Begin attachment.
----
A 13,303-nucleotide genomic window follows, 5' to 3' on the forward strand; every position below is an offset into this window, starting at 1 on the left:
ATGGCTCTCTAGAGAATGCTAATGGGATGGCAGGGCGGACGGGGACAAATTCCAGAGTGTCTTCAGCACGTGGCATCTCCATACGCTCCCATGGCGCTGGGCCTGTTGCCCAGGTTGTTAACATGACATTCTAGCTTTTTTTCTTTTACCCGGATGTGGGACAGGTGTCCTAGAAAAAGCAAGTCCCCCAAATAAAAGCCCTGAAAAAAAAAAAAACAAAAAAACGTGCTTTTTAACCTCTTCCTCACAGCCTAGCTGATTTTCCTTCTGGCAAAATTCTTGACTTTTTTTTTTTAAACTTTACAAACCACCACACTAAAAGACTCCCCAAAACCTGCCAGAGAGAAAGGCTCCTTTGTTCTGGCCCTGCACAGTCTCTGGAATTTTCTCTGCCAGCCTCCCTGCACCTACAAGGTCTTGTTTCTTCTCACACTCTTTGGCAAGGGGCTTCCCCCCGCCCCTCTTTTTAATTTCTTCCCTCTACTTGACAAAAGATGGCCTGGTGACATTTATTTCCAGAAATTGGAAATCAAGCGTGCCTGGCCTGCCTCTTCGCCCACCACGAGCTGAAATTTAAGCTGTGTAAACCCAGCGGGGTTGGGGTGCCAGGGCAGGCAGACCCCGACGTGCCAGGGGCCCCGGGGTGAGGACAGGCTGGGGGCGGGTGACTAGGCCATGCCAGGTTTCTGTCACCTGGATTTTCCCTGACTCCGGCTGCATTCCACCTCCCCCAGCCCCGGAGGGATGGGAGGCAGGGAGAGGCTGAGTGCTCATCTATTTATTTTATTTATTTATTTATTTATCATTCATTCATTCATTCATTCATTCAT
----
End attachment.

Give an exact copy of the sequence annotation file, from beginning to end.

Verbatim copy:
A 13,303-nucleotide genomic window follows, 5' to 3' on the forward strand; every position below is an offset into this window, starting at 1 on the left:
ATGGCTCTCTAGAGAATGCTAATGGGATGGCAGGGCGGACGGGGACAAATTCCAGAGTGTCTTCAGCACGTGGCATCTCCATACGCTCCCATGGCGCTGGGCCTGTTGCCCAGGTTGTTAACATGACATTCTAGCTTTTTTTCTTTTACCCGGATGTGGGACAGGTGTCCTAGAAAAAGCAAGTCCCCCAAATAAAAGCCCTGAAAAAAAAAAAAACAAAAAAACGTGCTTTTTAACCTCTTCCTCACAGCCTAGCTGATTTTCCTTCTGGCAAAATTCTTGACTTTTTTTTTTTAAACTTTACAAACCACCACACTAAAAGACTCCCCAAAACCTGCCAGAGAGAAAGGCTCCTTTGTTCTGGCCCTGCACAGTCTCTGGAATTTTCTCTGCCAGCCTCCCTGCACCTACAAGGTCTTGTTTCTTCTCACACTCTTTGGCAAGGGGCTTCCCCCCGCCCCTCTTTTTAATTTCTTCCCTCTACTTGACAAAAGATGGCCTGGTGACATTTATTTCCAGAAATTGGAAATCAAGCGTGCCTGGCCTGCCTCTTCGCCCACCACGAGCTGAAATTTAAGCTGTGTAAACCCAGCGGGGTTGGGGTGCCAGGGCAGGCAGACCCCGACGTGCCAGGGGCCCCGGGGTGAGGACAGGCTGGGGGCGGGTGACTAGGCCATGCCAGGTTTCTGTCACCTGGATTTTCCCTGACTCCGGCTGCATTCCACCTCCCCCAGCCCCGGAGGGATGGGAGGCAGGGAGAGGCTGAGTGCTCATCTATTTATTTTATTTATTTATTTATTTATCATTCATTCATTCATTCATTCATTCAT